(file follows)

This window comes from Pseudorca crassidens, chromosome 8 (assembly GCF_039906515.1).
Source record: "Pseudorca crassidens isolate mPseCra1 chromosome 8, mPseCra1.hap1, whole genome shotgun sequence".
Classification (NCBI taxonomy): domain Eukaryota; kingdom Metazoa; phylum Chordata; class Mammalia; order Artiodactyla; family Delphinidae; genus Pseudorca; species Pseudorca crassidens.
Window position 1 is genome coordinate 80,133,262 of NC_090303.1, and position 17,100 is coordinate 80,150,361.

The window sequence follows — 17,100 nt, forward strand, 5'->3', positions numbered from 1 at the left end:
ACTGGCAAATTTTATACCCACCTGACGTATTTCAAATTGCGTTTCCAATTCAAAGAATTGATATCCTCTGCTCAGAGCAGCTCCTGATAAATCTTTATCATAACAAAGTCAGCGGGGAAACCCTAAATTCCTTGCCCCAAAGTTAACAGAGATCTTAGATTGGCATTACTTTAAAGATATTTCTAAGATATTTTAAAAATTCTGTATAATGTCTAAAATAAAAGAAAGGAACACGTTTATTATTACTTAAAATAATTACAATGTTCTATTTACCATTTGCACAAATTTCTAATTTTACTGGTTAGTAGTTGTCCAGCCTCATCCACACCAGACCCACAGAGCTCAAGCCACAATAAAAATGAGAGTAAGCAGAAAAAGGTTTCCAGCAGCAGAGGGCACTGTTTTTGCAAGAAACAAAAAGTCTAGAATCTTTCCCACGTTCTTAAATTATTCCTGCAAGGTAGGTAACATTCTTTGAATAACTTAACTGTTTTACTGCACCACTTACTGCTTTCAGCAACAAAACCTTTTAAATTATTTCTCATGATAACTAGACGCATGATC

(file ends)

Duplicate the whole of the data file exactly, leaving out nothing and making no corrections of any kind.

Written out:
This window comes from Pseudorca crassidens, chromosome 8 (assembly GCF_039906515.1).
Source record: "Pseudorca crassidens isolate mPseCra1 chromosome 8, mPseCra1.hap1, whole genome shotgun sequence".
Classification (NCBI taxonomy): domain Eukaryota; kingdom Metazoa; phylum Chordata; class Mammalia; order Artiodactyla; family Delphinidae; genus Pseudorca; species Pseudorca crassidens.
Window position 1 is genome coordinate 80,133,262 of NC_090303.1, and position 17,100 is coordinate 80,150,361.

The window sequence follows — 17,100 nt, forward strand, 5'->3', positions numbered from 1 at the left end:
ACTGGCAAATTTTATACCCACCTGACGTATTTCAAATTGCGTTTCCAATTCAAAGAATTGATATCCTCTGCTCAGAGCAGCTCCTGATAAATCTTTATCATAACAAAGTCAGCGGGGAAACCCTAAATTCCTTGCCCCAAAGTTAACAGAGATCTTAGATTGGCATTACTTTAAAGATATTTCTAAGATATTTTAAAAATTCTGTATAATGTCTAAAATAAAAGAAAGGAACACGTTTATTATTACTTAAAATAATTACAATGTTCTATTTACCATTTGCACAAATTTCTAATTTTACTGGTTAGTAGTTGTCCAGCCTCATCCACACCAGACCCACAGAGCTCAAGCCACAATAAAAATGAGAGTAAGCAGAAAAAGGTTTCCAGCAGCAGAGGGCACTGTTTTTGCAAGAAACAAAAAGTCTAGAATCTTTCCCACGTTCTTAAATTATTCCTGCAAGGTAGGTAACATTCTTTGAATAACTTAACTGTTTTACTGCACCACTTACTGCTTTCAGCAACAAAACCTTTTAAATTATTTCTCATGATAACTAGACGCATGATC